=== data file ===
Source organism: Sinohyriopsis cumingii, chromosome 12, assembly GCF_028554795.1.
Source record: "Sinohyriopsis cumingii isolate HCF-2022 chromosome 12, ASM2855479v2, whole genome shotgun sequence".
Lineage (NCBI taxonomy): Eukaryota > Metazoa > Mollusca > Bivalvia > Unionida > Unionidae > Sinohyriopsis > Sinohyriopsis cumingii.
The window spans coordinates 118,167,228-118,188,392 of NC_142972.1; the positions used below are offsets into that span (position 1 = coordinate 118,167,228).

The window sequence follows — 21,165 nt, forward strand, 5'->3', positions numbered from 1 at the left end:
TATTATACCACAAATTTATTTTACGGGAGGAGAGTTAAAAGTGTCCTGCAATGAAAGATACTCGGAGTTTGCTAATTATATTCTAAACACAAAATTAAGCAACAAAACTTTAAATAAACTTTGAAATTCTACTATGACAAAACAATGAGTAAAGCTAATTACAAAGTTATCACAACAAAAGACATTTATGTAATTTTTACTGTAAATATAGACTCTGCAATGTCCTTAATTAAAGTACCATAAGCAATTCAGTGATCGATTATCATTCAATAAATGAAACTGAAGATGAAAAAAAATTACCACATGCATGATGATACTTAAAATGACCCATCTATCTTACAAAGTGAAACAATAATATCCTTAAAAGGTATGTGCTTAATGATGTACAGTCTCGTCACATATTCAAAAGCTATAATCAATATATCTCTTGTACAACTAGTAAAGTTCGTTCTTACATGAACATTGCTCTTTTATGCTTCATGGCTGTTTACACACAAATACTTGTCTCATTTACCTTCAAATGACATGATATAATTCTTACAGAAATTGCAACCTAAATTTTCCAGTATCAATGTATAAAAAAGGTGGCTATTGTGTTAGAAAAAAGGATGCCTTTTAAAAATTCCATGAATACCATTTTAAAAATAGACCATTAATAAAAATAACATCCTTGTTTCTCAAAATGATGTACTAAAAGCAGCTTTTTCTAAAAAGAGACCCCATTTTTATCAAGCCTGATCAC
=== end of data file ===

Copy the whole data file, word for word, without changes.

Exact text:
Source organism: Sinohyriopsis cumingii, chromosome 12, assembly GCF_028554795.1.
Source record: "Sinohyriopsis cumingii isolate HCF-2022 chromosome 12, ASM2855479v2, whole genome shotgun sequence".
Lineage (NCBI taxonomy): Eukaryota > Metazoa > Mollusca > Bivalvia > Unionida > Unionidae > Sinohyriopsis > Sinohyriopsis cumingii.
The window spans coordinates 118,167,228-118,188,392 of NC_142972.1; the positions used below are offsets into that span (position 1 = coordinate 118,167,228).

The window sequence follows — 21,165 nt, forward strand, 5'->3', positions numbered from 1 at the left end:
TATTATACCACAAATTTATTTTACGGGAGGAGAGTTAAAAGTGTCCTGCAATGAAAGATACTCGGAGTTTGCTAATTATATTCTAAACACAAAATTAAGCAACAAAACTTTAAATAAACTTTGAAATTCTACTATGACAAAACAATGAGTAAAGCTAATTACAAAGTTATCACAACAAAAGACATTTATGTAATTTTTACTGTAAATATAGACTCTGCAATGTCCTTAATTAAAGTACCATAAGCAATTCAGTGATCGATTATCATTCAATAAATGAAACTGAAGATGAAAAAAAATTACCACATGCATGATGATACTTAAAATGACCCATCTATCTTACAAAGTGAAACAATAATATCCTTAAAAGGTATGTGCTTAATGATGTACAGTCTCGTCACATATTCAAAAGCTATAATCAATATATCTCTTGTACAACTAGTAAAGTTCGTTCTTACATGAACATTGCTCTTTTATGCTTCATGGCTGTTTACACACAAATACTTGTCTCATTTACCTTCAAATGACATGATATAATTCTTACAGAAATTGCAACCTAAATTTTCCAGTATCAATGTATAAAAAAGGTGGCTATTGTGTTAGAAAAAAGGATGCCTTTTAAAAATTCCATGAATACCATTTTAAAAATAGACCATTAATAAAAATAACATCCTTGTTTCTCAAAATGATGTACTAAAAGCAGCTTTTTCTAAAAAGAGACCCCATTTTTATCAAGCCTGATCAC